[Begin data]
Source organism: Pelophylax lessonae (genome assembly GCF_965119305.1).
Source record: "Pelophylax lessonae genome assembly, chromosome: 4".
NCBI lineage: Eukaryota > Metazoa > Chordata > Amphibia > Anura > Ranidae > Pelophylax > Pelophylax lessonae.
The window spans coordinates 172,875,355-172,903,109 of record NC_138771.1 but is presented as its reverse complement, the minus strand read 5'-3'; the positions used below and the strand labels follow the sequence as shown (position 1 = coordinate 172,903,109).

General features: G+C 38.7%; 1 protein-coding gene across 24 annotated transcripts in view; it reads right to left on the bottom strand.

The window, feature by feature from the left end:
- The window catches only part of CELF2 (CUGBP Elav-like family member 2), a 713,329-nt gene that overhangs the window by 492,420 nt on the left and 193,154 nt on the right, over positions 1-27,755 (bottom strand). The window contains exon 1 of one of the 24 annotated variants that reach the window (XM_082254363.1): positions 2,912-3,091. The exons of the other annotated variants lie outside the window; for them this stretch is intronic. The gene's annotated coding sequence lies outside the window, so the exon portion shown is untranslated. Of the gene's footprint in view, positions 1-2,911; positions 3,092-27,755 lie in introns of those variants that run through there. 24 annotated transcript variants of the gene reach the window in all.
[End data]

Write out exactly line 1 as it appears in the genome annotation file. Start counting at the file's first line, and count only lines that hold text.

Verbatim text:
Source organism: Pelophylax lessonae (genome assembly GCF_965119305.1).